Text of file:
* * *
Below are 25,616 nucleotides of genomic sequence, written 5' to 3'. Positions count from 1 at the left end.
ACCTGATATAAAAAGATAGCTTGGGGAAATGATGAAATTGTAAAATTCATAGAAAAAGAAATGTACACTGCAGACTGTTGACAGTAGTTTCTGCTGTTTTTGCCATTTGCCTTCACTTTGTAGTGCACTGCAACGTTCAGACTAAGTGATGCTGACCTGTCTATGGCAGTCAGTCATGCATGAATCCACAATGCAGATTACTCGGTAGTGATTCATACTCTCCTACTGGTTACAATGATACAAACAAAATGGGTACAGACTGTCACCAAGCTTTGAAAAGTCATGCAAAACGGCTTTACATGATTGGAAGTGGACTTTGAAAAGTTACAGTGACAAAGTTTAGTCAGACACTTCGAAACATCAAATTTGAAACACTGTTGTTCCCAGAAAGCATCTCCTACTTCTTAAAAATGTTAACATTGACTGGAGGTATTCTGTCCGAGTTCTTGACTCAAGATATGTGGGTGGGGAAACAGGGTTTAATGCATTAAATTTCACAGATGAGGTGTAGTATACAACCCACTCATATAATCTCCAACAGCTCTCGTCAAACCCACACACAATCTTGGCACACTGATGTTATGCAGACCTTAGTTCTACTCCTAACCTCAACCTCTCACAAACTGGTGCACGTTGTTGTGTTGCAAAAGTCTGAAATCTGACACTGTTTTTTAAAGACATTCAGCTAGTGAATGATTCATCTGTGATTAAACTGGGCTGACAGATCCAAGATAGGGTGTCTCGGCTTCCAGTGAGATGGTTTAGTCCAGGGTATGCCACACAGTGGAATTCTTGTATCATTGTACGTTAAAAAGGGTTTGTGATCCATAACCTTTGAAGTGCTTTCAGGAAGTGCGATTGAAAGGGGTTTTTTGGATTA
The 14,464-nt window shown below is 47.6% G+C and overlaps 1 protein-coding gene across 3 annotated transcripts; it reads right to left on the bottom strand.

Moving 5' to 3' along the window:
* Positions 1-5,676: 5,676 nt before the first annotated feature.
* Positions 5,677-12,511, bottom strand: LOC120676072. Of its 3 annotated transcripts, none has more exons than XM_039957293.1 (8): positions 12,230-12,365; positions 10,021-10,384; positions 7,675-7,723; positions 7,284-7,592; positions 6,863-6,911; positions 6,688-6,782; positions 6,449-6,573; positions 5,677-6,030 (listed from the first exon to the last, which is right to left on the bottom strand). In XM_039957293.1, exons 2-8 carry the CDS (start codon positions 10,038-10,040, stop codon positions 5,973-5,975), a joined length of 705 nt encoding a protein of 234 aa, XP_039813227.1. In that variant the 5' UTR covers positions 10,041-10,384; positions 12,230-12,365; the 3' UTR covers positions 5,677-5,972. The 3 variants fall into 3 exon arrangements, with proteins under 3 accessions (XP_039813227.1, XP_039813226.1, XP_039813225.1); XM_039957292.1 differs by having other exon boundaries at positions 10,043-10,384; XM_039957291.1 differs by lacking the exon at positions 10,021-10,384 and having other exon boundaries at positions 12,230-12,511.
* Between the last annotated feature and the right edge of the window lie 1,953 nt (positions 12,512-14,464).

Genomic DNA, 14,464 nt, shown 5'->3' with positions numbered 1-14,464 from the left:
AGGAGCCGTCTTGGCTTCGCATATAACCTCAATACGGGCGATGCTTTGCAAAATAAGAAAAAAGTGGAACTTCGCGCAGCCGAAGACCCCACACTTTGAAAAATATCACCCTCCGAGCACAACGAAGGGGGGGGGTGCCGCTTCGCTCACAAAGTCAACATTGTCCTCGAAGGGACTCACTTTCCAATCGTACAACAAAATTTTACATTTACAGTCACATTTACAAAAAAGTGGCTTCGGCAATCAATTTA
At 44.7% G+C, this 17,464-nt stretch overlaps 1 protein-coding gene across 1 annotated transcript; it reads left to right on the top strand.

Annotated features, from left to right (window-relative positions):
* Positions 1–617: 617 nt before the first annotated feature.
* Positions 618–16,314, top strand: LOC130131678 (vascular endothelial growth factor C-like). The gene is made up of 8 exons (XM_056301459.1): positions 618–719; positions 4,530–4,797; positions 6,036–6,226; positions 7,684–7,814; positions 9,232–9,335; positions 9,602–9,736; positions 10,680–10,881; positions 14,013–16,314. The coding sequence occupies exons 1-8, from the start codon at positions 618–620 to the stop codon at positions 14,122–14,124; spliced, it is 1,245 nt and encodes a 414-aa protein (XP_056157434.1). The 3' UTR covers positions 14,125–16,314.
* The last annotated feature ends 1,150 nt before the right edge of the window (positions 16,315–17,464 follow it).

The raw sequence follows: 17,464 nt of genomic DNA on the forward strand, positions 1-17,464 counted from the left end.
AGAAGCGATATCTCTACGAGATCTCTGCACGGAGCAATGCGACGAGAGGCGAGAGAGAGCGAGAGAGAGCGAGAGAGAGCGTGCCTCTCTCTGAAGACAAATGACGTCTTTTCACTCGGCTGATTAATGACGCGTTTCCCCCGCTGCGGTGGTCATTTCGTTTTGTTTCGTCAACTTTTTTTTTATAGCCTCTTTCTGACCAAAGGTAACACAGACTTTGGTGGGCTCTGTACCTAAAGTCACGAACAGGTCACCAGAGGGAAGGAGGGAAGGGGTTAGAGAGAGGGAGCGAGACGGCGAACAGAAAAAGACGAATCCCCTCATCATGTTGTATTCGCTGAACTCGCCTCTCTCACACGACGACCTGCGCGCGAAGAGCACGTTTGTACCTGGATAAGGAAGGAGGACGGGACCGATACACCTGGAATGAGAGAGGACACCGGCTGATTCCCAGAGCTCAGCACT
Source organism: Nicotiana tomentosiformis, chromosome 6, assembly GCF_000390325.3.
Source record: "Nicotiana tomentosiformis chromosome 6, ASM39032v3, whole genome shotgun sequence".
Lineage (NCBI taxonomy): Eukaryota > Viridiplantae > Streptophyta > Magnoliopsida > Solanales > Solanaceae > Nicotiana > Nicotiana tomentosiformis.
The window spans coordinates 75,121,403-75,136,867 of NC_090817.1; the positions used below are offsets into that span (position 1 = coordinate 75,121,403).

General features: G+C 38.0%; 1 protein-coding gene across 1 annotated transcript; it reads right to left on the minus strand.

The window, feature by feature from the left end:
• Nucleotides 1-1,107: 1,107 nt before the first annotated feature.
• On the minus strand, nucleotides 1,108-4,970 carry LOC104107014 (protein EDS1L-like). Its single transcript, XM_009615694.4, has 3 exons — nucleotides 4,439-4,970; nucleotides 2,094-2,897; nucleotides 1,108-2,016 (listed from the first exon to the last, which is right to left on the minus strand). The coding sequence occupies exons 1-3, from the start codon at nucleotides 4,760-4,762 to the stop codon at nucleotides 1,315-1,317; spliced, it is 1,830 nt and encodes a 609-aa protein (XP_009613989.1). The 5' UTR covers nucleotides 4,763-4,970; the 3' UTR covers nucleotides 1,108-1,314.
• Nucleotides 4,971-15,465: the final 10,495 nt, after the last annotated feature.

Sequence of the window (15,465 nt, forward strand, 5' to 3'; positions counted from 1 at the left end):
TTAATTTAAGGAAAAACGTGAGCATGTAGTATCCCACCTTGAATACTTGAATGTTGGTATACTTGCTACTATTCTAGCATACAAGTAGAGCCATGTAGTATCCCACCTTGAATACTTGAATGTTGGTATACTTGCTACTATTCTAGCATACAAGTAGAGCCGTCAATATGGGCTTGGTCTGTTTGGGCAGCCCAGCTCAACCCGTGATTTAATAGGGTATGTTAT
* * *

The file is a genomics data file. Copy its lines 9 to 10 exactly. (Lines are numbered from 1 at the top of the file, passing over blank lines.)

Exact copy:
AGGAGCCGTCTTGGCTTCGCATATAACCTCAATACGGGCGATGCTTTGCAAAATAAGAAAAAAGTGGAACTTCGCGCAGCCGAAGACCCCACACTTTGAAAAATATCACCCTCCGAGCACAACGAAGGGGGGGGGTGCCGCTTCGCTCACAAAGTCAACATTGTCCTCGAAGGGACTCACTTTCCAATCGTACAACAAAATTTTACATTTACAGTCACATTTACAAAAAAGTGGCTTCGGCAATCAATTTA
At 44.7% G+C, this 17,464-nt stretch overlaps 1 protein-coding gene across 1 annotated transcript; it reads left to right on the top strand.